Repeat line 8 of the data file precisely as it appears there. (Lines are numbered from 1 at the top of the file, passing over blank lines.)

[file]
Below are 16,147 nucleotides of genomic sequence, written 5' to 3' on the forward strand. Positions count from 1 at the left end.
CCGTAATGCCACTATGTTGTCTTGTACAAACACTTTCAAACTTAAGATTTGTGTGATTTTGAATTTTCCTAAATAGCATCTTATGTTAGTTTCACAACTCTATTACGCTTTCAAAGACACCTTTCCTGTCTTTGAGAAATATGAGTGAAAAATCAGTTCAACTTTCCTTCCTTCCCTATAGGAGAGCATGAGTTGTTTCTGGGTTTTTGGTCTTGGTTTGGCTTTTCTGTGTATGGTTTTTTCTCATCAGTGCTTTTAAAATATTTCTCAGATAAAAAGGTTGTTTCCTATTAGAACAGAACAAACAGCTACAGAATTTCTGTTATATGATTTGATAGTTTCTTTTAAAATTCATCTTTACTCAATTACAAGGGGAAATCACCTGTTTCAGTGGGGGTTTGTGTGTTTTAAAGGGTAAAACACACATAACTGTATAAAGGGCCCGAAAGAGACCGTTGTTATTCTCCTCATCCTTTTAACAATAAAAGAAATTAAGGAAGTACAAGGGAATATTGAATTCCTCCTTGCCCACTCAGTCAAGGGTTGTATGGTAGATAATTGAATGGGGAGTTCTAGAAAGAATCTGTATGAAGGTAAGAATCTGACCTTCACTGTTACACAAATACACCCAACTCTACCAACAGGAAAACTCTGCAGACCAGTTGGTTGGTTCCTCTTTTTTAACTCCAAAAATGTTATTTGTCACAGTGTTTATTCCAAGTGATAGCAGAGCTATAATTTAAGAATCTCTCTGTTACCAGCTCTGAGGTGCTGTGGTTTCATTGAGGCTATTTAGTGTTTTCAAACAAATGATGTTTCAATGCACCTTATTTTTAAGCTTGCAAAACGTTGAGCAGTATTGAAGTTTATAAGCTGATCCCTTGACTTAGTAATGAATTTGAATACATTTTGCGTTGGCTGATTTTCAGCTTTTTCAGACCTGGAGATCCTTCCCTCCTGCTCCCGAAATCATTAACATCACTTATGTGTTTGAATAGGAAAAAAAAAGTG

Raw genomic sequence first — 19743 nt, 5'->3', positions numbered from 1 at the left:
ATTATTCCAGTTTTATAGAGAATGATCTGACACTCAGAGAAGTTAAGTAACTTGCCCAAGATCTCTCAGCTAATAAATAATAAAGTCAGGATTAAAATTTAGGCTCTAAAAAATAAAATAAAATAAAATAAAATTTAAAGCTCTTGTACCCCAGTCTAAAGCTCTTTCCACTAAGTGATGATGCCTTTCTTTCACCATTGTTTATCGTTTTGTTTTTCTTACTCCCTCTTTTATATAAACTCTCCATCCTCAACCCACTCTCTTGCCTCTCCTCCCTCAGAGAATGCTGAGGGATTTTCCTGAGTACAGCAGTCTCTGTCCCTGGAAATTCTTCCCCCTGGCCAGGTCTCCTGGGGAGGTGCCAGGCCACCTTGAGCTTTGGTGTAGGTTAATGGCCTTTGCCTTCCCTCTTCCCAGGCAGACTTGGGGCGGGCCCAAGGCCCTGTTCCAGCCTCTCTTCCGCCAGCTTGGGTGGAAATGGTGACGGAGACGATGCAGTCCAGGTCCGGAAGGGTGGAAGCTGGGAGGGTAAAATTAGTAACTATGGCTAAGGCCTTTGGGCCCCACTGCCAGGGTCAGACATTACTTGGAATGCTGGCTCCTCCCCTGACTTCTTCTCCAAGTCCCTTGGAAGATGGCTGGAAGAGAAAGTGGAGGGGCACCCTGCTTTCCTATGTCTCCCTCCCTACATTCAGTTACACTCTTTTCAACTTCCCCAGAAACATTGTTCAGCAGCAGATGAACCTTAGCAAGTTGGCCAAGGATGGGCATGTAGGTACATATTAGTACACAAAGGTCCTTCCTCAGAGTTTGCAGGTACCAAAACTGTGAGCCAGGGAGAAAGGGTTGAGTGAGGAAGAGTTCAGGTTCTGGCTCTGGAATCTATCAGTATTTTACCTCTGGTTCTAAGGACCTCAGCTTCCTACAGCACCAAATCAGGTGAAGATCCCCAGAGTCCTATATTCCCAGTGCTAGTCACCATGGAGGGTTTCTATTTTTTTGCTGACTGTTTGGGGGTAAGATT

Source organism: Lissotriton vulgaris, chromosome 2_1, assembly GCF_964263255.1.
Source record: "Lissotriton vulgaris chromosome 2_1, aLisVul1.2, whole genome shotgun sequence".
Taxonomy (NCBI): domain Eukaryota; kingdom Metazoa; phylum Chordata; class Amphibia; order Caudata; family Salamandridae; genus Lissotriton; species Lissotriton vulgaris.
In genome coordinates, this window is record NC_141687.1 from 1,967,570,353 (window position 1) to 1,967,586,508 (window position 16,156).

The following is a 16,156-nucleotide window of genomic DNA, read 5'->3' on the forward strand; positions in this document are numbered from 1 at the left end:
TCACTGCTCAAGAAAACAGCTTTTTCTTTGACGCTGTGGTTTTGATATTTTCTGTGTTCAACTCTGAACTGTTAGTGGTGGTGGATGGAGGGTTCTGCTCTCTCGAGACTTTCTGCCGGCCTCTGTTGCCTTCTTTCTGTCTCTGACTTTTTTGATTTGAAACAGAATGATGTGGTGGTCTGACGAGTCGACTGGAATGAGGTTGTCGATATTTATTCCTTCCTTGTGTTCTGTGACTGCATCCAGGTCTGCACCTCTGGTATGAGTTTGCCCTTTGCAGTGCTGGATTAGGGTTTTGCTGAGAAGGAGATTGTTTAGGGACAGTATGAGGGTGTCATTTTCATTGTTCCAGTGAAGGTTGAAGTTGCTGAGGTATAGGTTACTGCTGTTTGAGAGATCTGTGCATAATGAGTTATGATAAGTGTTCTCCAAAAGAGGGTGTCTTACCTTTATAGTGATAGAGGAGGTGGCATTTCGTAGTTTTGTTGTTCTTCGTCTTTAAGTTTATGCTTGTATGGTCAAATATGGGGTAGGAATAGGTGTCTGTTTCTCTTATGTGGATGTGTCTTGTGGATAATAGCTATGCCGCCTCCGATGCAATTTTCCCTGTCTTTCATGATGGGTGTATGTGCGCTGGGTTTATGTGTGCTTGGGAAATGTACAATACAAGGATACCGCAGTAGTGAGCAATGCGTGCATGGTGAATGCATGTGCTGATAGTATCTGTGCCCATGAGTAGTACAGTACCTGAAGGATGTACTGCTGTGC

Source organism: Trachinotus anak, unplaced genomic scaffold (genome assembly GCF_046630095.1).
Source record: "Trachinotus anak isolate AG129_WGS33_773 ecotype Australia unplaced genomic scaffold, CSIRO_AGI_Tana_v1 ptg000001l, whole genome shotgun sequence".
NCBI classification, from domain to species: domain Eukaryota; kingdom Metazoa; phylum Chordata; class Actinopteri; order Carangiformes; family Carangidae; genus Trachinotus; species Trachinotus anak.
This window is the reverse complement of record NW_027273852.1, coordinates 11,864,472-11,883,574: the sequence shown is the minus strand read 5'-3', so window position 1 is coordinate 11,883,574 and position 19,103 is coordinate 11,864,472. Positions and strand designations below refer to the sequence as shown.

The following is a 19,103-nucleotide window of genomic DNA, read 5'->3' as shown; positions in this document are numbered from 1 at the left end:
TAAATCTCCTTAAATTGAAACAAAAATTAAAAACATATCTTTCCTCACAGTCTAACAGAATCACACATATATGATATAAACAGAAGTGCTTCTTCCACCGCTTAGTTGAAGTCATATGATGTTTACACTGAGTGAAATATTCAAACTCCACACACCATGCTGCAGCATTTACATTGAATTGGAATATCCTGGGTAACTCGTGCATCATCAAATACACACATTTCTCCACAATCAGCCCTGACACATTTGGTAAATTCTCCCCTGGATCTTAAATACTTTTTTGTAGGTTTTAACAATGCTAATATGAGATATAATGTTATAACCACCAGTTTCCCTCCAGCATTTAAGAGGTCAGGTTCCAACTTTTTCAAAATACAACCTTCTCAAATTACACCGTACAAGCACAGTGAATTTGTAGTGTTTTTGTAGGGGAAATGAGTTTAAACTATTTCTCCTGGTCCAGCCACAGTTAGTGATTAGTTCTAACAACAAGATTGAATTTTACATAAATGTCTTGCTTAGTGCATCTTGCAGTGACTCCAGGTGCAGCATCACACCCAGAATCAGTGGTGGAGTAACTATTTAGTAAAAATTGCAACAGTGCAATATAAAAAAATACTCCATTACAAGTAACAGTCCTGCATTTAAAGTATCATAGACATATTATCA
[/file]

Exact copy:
In genome coordinates, this window is record NC_141687.1 from 1,967,570,353 (window position 1) to 1,967,586,508 (window position 16,156).